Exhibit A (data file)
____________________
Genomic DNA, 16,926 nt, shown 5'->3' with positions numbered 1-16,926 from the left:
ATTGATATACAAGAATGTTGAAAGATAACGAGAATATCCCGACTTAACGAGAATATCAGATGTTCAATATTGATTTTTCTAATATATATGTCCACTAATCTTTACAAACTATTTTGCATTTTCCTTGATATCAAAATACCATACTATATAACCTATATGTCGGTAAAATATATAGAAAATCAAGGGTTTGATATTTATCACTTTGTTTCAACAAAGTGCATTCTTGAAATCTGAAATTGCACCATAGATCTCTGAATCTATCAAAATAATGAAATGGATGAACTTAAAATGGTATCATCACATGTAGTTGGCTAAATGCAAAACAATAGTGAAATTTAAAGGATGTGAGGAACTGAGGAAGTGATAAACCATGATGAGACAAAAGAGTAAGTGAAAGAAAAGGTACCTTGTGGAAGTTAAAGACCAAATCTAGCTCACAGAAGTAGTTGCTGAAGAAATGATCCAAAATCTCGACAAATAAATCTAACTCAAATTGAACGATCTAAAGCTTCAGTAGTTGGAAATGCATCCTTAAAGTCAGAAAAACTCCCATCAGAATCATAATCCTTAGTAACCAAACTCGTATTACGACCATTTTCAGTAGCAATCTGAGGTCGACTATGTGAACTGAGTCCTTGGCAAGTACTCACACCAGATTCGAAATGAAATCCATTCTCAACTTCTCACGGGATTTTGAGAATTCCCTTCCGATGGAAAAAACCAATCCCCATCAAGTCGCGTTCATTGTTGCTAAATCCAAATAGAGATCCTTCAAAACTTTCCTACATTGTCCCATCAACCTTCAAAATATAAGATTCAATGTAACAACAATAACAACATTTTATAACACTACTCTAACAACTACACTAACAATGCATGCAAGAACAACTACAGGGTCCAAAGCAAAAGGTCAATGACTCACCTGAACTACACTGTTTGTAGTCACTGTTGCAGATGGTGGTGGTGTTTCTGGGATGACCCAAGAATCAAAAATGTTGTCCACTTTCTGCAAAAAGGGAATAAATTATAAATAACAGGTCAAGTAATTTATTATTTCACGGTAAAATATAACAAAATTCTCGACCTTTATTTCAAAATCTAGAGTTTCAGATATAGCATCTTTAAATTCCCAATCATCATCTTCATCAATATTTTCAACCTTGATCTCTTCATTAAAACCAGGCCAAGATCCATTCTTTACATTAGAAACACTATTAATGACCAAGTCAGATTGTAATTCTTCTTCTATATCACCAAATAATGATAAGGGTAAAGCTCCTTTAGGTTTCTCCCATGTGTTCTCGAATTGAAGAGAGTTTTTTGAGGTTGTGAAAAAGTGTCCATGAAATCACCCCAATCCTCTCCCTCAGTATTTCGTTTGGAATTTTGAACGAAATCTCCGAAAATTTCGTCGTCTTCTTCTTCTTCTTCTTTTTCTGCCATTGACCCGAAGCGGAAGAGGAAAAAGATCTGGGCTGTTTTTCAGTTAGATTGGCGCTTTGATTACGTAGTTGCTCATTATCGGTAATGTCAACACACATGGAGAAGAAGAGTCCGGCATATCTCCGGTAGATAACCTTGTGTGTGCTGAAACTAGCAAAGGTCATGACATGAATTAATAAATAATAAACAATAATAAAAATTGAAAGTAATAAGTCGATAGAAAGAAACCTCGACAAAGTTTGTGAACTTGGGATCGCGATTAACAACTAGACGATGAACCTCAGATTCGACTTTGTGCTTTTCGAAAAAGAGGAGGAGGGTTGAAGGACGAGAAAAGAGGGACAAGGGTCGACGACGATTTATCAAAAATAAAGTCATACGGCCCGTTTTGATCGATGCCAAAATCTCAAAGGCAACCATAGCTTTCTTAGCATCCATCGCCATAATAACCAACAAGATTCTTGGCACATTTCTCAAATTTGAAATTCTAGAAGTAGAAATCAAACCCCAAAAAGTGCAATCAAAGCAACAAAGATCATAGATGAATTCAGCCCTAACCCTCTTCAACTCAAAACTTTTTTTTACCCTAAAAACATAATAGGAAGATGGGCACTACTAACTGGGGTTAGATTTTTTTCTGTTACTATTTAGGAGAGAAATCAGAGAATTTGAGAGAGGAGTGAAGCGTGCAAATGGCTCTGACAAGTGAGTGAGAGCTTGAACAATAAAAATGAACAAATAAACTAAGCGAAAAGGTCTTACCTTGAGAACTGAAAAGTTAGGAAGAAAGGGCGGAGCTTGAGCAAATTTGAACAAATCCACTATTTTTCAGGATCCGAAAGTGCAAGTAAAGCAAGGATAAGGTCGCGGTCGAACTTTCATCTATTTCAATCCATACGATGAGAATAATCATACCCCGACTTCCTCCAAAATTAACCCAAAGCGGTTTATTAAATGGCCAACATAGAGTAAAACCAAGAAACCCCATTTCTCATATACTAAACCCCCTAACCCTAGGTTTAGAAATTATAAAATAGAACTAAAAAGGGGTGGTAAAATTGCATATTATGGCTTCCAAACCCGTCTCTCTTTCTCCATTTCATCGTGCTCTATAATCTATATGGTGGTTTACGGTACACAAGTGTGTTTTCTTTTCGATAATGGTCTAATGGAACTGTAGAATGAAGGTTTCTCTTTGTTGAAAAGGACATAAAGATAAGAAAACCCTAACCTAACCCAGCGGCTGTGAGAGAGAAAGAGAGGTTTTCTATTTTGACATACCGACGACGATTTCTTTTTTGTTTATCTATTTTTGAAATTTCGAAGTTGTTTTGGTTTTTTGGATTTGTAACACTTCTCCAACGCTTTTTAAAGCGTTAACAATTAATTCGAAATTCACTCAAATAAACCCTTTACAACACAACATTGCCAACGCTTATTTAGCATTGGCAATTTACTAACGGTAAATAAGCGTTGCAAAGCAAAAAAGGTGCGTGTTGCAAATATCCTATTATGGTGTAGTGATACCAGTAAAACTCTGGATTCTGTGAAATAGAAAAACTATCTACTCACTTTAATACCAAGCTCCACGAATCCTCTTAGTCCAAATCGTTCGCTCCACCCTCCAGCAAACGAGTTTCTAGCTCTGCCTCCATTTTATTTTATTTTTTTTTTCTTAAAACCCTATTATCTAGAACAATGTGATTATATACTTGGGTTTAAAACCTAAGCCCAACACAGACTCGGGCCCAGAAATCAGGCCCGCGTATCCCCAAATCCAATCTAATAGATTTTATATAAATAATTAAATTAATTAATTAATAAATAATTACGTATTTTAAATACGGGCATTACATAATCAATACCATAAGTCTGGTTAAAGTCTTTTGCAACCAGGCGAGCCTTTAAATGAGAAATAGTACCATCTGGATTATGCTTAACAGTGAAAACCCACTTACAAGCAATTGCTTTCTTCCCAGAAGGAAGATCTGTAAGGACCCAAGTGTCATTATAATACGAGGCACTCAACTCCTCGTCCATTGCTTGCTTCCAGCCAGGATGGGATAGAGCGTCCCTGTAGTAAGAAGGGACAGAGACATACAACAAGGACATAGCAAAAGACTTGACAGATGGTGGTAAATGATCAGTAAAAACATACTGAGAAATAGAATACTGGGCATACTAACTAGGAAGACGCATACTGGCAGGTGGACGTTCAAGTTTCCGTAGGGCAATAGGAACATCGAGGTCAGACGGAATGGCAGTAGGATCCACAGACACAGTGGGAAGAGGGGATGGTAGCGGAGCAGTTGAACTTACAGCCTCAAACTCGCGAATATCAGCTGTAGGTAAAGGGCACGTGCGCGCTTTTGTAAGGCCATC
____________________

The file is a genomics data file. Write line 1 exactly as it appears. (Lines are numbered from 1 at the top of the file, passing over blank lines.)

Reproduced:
Genomic DNA, 16,926 nt, shown 5'->3' with positions numbered 1-16,926 from the left: